THE DETAILS: The analysis, reprinted from the newly printed second edition of the book Clinical Botanical Medicine (Mary Ann Liebert, Inc., 2009), states that creams containing mint, particularly Melissa officinalis (lemon balm), offer a safe, natural, and cheap alternative to pharmaceutical drugs for treating cold sores. Other studies found that prolonged use can lengthen the gap between outbreaks. Another clinical trial found that a cream containing a combination of Salvia officinalis (sage) leaf and Rheum palmatum (Chinese rhubarb) root was nearly as effective as the prescription drug acyclovir, with no side effects. The authors say that extracts of mint, basil, peppermint, heal all (Prunella vulgaris), rosemary, sage, and thyme could also fight cold sores, while tannin-rich herbs and tea tree oil may help prevent transmission.
The effects of herbal preparations on genital herpes are not as well documented. Ointments containing propolis, a mixture of compounds harvested by bees from the resin of willow trees, have shown promise in treating genital herpes lesions more effectively than the drug acyclovir, but the authors say more research is needed in this area.
WHAT IT MEANS: Not everyone needs a prescription to deal with herpes. And while it’s important to note that not all herbs and herbal combinations are safe, research has backed the use of certain herbs with antiviral properties for treatment of herpes. Ask your doctor before you start any treatment to make sure it won’t cause a problem when used with other medications you are currently taking.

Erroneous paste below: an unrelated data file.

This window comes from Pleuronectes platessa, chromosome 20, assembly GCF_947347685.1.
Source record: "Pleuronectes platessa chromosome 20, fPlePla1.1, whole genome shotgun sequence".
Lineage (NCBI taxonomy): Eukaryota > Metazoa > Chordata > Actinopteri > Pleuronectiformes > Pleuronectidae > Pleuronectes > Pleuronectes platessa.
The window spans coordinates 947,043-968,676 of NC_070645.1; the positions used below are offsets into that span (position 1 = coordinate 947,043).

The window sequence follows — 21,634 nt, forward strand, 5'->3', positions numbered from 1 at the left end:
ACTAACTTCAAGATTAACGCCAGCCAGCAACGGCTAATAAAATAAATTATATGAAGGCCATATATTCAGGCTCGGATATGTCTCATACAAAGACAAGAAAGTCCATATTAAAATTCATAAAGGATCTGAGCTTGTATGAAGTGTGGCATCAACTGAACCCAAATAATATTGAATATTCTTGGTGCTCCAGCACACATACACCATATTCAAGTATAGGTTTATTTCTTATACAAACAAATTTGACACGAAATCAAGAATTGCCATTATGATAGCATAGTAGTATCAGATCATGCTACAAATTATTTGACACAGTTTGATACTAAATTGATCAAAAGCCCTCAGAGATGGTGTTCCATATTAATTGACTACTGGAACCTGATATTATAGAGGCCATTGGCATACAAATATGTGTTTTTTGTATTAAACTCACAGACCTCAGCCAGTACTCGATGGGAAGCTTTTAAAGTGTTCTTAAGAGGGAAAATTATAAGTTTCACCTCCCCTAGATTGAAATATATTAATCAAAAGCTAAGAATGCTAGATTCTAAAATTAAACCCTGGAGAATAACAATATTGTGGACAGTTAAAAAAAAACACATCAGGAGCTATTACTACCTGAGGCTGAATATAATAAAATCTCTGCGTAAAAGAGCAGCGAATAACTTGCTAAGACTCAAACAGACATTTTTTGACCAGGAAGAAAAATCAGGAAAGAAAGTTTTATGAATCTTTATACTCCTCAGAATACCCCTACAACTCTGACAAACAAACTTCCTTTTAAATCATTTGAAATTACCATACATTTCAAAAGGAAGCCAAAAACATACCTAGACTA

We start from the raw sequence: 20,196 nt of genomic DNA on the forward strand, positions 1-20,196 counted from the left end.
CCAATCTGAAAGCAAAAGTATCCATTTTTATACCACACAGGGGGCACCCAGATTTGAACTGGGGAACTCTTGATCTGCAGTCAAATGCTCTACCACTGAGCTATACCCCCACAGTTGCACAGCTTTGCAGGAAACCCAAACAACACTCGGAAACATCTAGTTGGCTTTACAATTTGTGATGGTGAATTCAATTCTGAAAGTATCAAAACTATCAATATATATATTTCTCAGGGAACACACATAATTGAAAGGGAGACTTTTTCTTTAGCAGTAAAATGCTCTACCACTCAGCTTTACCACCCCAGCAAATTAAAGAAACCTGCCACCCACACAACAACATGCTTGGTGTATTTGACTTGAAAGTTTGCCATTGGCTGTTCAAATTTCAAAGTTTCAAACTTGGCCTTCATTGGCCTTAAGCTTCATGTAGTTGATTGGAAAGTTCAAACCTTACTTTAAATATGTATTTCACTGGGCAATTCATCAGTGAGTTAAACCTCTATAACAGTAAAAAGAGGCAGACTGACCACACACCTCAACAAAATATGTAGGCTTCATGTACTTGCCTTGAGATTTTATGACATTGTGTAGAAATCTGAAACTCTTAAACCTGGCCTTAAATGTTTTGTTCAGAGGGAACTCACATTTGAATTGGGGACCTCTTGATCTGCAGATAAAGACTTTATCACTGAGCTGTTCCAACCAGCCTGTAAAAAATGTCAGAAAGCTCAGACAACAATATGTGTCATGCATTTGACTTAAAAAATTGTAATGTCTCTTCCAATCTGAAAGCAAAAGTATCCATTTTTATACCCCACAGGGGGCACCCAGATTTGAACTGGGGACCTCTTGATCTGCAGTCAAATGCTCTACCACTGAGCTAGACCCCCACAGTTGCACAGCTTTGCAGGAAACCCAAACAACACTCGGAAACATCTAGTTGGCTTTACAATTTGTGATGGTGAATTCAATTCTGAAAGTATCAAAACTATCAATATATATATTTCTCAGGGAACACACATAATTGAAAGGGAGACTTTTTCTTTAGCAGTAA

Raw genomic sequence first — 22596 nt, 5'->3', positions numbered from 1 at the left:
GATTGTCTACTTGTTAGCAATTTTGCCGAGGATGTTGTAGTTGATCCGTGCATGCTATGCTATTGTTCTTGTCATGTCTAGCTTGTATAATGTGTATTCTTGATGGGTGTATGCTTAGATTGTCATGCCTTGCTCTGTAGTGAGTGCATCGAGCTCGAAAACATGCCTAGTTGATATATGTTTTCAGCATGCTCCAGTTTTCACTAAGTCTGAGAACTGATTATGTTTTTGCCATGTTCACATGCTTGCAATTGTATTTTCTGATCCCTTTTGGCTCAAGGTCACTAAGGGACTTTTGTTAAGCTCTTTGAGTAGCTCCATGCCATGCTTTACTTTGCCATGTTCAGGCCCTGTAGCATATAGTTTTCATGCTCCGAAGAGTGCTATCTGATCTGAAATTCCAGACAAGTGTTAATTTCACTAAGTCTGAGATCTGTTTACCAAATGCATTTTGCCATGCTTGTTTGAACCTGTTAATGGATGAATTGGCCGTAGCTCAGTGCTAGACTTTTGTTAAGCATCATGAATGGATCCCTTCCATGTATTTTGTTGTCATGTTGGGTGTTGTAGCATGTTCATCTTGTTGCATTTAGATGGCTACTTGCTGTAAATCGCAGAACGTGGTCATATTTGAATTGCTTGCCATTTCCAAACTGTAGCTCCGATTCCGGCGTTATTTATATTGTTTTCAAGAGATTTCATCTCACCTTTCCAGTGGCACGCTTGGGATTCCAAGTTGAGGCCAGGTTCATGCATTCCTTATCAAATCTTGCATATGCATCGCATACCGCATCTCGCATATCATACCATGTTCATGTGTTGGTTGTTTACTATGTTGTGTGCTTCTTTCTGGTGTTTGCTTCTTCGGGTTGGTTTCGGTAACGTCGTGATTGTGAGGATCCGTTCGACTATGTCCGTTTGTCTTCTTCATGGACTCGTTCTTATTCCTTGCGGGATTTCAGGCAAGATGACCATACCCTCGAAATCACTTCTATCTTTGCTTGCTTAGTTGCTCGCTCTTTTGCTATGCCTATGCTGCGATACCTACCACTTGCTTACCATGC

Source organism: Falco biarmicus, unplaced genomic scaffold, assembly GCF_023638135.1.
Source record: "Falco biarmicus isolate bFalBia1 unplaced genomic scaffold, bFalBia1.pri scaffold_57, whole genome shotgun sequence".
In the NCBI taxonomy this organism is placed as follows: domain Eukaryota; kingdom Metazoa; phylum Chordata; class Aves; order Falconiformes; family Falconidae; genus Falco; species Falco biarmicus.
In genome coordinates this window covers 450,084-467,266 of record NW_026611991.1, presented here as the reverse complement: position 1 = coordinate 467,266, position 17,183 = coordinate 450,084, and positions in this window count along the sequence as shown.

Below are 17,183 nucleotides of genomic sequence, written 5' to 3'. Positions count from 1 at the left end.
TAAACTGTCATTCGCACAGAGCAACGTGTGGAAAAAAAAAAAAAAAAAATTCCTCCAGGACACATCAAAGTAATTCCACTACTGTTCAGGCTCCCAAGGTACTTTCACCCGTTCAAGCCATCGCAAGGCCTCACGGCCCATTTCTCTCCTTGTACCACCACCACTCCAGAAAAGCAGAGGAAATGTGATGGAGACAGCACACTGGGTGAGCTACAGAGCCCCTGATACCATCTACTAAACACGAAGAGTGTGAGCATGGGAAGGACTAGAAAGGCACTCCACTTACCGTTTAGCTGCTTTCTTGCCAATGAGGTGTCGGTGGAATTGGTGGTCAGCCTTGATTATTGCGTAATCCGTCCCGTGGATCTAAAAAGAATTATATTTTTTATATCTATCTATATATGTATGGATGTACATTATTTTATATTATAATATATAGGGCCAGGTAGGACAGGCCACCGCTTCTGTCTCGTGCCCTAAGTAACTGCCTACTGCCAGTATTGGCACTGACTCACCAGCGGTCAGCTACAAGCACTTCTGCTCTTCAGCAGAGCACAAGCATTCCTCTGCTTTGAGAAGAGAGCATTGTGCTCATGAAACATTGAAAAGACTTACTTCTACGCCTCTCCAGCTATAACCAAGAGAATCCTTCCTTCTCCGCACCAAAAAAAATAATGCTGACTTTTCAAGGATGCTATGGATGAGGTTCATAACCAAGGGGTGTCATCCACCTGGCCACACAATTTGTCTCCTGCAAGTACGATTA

Here are some nonpharmaceutical options for combating a herpes outbreak:
• Look for the right ingredients. If you’re looking for cream containing herpes-fighting herbs, look on the ingredients label for lemon balm, or Chinese rhubarb and sage, and follow instructions on the product label. You may have to seek out a natural food store to find what you’re looking for.
• Consider a tincture. The authors of the review noted the success they have using tinctures—herbal preparations made with alcohol—to treat herpes outbreaks, too. “We have generally found that creams are acceptable and can be effective for relieving herpes outbreaks, but that topical application of tinctures can be even more immediately helpful,” write the study authors. “This is because ethanol has a drying effect that quickly reduces pain.” The authors stress that multiple applications throughout the day is key to knocking the virus down, noting that oils and ointments are not as effective as tinctures or creams. You may want to reserve tinctures for evening use—they can stain the skin for several hours.
• Zap stress. Stress can lead to outbreaks, so it’s important to get at least seven hours of sleep (not enough sleep can increase the production of the stress hormone cortisol), and if you’re feeling anxious, exercise during the day, and write down what’s bothering you before you go to bed.
• Boost your immunity. Try this herbal tonic to boost your immune system’s overall defenses: Toss 1 ounce each of dried echinacea and burdock root into a quart jar and fill it to the top with boiling water. Let the herbs steep for 4 to 8 hours, and then strain the liquid. To treat an outbreak, aim to drink 4 cups a day until the blisters fade away. As a preventative action, drink ½ cup two to four times a day for up to 3 months. After that, take a 3-day break after each 27-day stretch.